Pressed on whether Corbyn had got it wrong on anything specifically, including antisemitism, she replied: “We weren’t strong enough on antisemitism and I’ve been quite clear about that before.”

Pressed on whether Corbyn made mistakes, she said: “Ultimately, he has to take responsibility as the leader of the party. He has to lead and I think he has apologised and there are things that should have happened far quicker. We should have sped up our processes, we should have listened to Jewish communal organisations and involved them. And now we’re in a situation where trust has been completely broken.”

Long Bailey signalled the launch of her campaign on Monday by penning an article for Tribune, the historic publication of the Labour left, in which she pledged to “go to war with the political establishment”.

In the piece, Long Bailey said under her leadership Labour would never “throw migrants or BAME communities under the bus”.

“I think we need to have a fair immigration system but we can’t nod towards quite dangerous politics,” she said during her BBC interview on Tuesday, adding: “We do need as a party to make a stronger argument. Because I don’t think we have ever set out the case why immigration is a positive force.”

She claimed not to have seen “any economic evidence to suggest that the influx of workers from any country across the world at the moment has depressed wages in any way”.

Meanwhile, the deputy leadership contender Rosena Allin-Khan claimed no one trusted Labour on either side of the Brexit debate and voters did not believe the party was credible to govern.

The A&E doctor, who has been MP for Tooting, south London, since 2016, said Labour made strategic errors during the election that left voters confused. The 43-year-old shadow minister for sport argued the party was too slow to come to articulate its Brexit policy, which was to negotiate a deal with Brussels and then have a second referendum.

Rosena Allin-Khan



Rosena Allin-Khan has joined the race for Labour’s deputy leadership. Photograph: Anthony Devlin/PA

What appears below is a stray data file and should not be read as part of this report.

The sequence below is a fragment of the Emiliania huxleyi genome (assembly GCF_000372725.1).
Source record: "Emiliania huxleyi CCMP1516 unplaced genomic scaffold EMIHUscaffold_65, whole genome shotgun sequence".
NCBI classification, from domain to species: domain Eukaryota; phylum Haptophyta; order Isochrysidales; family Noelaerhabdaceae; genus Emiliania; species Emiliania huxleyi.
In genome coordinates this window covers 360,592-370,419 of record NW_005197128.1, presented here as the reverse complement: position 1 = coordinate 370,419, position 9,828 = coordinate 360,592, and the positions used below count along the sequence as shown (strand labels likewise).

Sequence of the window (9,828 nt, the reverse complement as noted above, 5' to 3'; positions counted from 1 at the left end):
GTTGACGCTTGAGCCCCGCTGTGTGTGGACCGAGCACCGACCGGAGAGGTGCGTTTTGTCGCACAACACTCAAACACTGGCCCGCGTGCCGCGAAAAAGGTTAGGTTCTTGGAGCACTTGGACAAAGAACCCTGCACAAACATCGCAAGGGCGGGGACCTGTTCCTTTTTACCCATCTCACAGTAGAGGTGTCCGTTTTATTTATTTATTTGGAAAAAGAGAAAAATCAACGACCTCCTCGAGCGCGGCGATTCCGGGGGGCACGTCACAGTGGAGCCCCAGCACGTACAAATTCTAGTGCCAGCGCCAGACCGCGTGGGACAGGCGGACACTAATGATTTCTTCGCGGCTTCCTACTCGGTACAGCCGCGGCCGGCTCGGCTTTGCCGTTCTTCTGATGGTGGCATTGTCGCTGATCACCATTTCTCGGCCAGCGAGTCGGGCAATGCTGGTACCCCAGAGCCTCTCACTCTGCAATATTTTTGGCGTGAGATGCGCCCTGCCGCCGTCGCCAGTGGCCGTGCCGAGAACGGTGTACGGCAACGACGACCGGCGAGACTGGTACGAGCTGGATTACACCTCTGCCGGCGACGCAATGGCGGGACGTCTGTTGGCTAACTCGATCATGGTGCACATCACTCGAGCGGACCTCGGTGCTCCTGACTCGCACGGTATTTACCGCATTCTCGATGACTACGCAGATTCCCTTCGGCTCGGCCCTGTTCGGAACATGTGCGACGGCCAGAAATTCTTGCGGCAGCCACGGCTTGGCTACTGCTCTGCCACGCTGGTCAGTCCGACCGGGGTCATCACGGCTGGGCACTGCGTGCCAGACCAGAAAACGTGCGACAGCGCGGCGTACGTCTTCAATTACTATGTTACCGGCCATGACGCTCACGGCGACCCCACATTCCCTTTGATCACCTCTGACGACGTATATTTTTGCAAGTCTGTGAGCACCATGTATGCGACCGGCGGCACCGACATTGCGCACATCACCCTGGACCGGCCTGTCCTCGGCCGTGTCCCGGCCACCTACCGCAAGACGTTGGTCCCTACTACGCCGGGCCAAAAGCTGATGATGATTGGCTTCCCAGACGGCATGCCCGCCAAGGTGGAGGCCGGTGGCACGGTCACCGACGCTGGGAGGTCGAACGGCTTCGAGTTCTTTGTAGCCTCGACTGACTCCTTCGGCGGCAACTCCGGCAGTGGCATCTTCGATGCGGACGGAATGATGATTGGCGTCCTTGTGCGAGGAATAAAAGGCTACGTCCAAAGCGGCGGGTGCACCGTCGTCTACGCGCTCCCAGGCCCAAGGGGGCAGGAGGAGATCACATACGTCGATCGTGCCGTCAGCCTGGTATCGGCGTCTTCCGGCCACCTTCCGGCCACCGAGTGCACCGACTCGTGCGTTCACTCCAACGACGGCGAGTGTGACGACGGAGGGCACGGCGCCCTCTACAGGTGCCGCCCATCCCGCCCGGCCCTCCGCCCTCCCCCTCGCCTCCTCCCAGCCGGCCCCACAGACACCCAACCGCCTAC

Speaking on the Today programme, she said: “I believe we lost the last election for a number of reasons. First of all, on one of the biggest issues of our time [Brexit], we took far too long to come to a policy. I don’t believe our policy in of itself was a problem … but we took far too long to come there.

“And no one trusted on us on either side, whether they voted leave or remain. But I’ve been to the north of England just last weekend and spoke to activists and I spoke to people in communities and they said that for every one door they knocked on where Brexit was raised, multiple doors said actually they didn’t believe that the Labour party was credible to govern.”

Though she said she supported Labour’s high-spending manifesto pledges, she felt they were spread to the public in a “scattergun approach”.

The MP, who failed her A-levels but went on to study medicine at Cambridge University, explained: “We had a radical manifesto but we were putting our messages out there in quite a scattergun approach every day and voters were confused. They didn’t know what our policies were.”

Scotland’s only Labour MP, Ian Murray, has also announced he is throwing his hat into the ring for the deputy leadership. The 43-year-old outlined his bid in a piece for the Daily Mirror, writing: “To win again we will need to beat the odds and I know how to win by building broad coalitions of support.”